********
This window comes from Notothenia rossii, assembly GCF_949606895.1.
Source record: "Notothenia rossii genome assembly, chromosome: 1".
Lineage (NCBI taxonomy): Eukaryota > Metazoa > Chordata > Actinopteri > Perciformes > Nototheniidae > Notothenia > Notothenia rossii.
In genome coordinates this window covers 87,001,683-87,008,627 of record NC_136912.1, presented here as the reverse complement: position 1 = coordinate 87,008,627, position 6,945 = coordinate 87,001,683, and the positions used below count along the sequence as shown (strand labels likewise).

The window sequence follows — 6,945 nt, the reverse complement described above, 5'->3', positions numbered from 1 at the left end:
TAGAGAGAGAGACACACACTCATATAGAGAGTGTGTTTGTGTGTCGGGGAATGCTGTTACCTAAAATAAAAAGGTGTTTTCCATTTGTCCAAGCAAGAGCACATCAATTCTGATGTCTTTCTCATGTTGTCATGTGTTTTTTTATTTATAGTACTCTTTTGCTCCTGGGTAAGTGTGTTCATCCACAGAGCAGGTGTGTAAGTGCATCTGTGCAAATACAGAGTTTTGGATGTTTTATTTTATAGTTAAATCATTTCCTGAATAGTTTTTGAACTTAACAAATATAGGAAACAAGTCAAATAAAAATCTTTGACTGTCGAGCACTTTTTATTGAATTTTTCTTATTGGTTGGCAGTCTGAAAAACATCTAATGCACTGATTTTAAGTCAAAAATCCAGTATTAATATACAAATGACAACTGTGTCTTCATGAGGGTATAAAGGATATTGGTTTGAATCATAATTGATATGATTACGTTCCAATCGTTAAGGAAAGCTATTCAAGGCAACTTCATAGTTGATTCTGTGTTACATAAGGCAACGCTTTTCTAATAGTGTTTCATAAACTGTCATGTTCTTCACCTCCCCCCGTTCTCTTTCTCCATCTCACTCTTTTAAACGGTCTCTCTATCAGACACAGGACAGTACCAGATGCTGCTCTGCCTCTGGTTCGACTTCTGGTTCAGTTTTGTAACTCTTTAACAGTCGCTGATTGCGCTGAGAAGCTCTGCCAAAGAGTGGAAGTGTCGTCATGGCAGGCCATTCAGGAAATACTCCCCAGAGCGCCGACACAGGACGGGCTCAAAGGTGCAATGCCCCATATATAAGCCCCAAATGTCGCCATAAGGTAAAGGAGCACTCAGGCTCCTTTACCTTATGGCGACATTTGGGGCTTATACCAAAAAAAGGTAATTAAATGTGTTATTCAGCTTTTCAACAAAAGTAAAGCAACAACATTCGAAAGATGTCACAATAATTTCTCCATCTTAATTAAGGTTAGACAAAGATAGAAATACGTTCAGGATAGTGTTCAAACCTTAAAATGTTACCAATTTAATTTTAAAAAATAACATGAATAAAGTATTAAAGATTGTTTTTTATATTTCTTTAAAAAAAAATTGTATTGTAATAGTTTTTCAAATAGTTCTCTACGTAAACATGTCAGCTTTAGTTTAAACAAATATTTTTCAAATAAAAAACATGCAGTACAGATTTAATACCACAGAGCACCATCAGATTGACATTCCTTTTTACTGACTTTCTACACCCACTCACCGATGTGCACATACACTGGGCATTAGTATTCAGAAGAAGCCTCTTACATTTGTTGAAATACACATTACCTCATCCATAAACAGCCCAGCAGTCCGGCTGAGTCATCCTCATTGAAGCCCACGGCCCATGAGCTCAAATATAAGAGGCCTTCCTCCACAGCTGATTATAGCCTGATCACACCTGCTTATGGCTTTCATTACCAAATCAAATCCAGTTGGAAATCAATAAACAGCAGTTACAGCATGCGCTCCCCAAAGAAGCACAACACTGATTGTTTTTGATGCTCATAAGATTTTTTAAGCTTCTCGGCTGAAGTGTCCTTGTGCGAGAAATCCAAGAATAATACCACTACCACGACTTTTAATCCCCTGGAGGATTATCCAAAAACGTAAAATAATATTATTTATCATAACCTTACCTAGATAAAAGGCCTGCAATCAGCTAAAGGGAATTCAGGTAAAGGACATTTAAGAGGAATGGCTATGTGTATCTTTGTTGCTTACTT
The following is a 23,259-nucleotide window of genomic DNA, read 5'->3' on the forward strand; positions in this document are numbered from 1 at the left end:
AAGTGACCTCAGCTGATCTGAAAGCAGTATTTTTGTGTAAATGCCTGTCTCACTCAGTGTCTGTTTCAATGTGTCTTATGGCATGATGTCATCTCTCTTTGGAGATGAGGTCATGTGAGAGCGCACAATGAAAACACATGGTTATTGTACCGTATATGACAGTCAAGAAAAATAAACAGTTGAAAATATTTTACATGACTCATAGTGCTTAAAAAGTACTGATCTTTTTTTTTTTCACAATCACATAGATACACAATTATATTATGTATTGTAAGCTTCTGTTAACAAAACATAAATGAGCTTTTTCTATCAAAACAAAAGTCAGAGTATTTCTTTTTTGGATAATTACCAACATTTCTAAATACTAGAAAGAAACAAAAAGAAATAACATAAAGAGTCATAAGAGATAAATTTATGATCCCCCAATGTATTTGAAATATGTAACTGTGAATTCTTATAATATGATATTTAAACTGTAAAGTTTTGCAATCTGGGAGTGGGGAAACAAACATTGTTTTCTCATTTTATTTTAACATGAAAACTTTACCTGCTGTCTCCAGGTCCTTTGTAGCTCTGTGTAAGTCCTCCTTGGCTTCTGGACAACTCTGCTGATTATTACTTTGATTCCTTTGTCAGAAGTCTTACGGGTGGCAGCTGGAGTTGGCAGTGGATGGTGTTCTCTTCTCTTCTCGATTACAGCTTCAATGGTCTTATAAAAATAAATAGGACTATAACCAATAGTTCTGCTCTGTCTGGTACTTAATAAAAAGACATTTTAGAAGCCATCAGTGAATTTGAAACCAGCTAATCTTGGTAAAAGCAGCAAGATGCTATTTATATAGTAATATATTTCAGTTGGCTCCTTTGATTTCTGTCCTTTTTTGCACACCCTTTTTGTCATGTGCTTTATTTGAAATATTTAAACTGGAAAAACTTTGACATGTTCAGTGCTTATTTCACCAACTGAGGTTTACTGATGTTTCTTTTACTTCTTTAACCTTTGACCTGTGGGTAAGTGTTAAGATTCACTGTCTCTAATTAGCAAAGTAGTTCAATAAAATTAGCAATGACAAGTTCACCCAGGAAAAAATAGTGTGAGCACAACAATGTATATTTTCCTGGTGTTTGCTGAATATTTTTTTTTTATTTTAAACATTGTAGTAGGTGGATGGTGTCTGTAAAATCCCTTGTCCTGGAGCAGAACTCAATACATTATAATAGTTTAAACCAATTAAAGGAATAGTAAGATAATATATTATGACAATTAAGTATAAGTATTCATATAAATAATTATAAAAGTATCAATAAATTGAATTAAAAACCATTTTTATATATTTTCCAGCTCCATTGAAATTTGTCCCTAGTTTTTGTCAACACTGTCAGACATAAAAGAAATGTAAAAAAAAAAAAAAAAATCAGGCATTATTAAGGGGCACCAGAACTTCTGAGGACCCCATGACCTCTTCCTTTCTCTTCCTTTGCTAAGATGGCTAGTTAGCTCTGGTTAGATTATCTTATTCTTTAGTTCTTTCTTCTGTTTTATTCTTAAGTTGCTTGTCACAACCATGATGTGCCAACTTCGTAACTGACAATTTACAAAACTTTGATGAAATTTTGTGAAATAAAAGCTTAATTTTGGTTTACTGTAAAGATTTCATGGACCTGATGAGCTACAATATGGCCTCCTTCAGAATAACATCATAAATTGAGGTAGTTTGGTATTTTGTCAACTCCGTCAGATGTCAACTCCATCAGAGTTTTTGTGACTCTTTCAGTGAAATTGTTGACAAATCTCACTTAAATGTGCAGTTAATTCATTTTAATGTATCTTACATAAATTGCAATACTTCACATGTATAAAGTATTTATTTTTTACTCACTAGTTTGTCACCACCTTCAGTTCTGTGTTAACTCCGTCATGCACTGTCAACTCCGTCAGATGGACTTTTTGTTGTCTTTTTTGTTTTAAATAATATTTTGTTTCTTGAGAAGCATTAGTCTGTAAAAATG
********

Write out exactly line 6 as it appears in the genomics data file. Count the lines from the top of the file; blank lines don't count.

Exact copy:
TAGAGAGAGAGACACACACTCATATAGAGAGTGTGTTTGTGTGTCGGGGAATGCTGTTACCTAAAATAAAAAGGTGTTTTCCATTTGTCCAAGCAAGAGCACATCAATTCTGATGTCTTTCTCATGTTGTCATGTGTTTTTTTATTTATAGTACTCTTTTGCTCCTGGGTAAGTGTGTTCATCCACAGAGCAGGTGTGTAAGTGCATCTGTGCAAATACAGAGTTTTGGATGTTTTATTTTATAGTTAAATCATTTCCTGAATAGTTTTTGAACTTAACAAATATAGGAAACAAGTCAAATAAAAATCTTTGACTGTCGAGCACTTTTTATTGAATTTTTCTTATTGGTTGGCAGTCTGAAAAACATCTAATGCACTGATTTTAAGTCAAAAATCCAGTATTAATATACAAATGACAACTGTGTCTTCATGAGGGTATAAAGGATATTGGTTTGAATCATAATTGATATGATTACGTTCCAATCGTTAAGGAAAGCTATTCAAGGCAACTTCATAGTTGATTCTGTGTTACATAAGGCAACGCTTTTCTAATAGTGTTTCATAAACTGTCATGTTCTTCACCTCCCCCCGTTCTCTTTCTCCATCTCACTCTTTTAAACGGTCTCTCTATCAGACACAGGACAGTACCAGATGCTGCTCTGCCTCTGGTTCGACTTCTGGTTCAGTTTTGTAACTCTTTAACAGTCGCTGATTGCGCTGAGAAGCTCTGCCAAAGAGTGGAAGTGTCGTCATGGCAGGCCATTCAGGAAATACTCCCCAGAGCGCCGACACAGGACGGGCTCAAAGGTGCAATGCCCCATATATAAGCCCCAAATGTCGCCATAAGGTAAAGGAGCACTCAGGCTCCTTTACCTTATGGCGACATTTGGGGCTTATACCAAAAAAAGGTAATTAAATGTGTTATTCAGCTTTTCAACAAAAGTAAAGCAACAACATTCGAAAGATGTCACAATAATTTCTCCATCTTAATTAAGGTTAGACAAAGATAGAAATACGTTCAGGATAGTGTTCAAACCTTAAAATGTTACCAATTTAATTTTAAAAAATAACATGAATAAAGTATTAAAGATTGTTTTTTATATTTCTTTAAAAAAAAATTGTATTGTAATAGTTTTTCAAATAGTTCTCTACGTAAACATGTCAGCTTTAGTTTAAACAAATATTTTTCAAATAAAAAACATGCAGTACAGATTTAATACCACAGAGCACCATCAGATTGACATTCCTTTTTACTGACTTTCTACACCCACTCACCGATGTGCACATACACTGGGCATTAGTATTCAGAAGAAGCCTCTTACATTTGTTGAAATACACATTACCTCATCCATAAACAGCCCAGCAGTCCGGCTGAGTCATCCTCATTGAAGCCCACGGCCCATGAGCTCAAATATAAGAGGCCTTCCTCCACAGCTGATTATAGCCTGATCACACCTGCTTATGGCTTTCATTACCAAATCAAATCCAGTTGGAAATCAATAAACAGCAGTTACAGCATGCGCTCCCCAAAGAAGCACAACACTGATTGTTTTTGATGCTCATAAGATTTTTTAAGCTTCTCGGCTGAAGTGTCCTTGTGCGAGAAATCCAAGAATAATACCACTACCACGACTTTTAATCCCCTGGAGGATTATCCAAAAACGTAAAATAATATTATTTATCATAACCTTACCTAGATAAAAGGCCTGCAATCAGCTAAAGGGAATTCAGGTAAAGGACATTTAAGAGGAATGGCTATGTGTATCTTTGTTGCTTACTT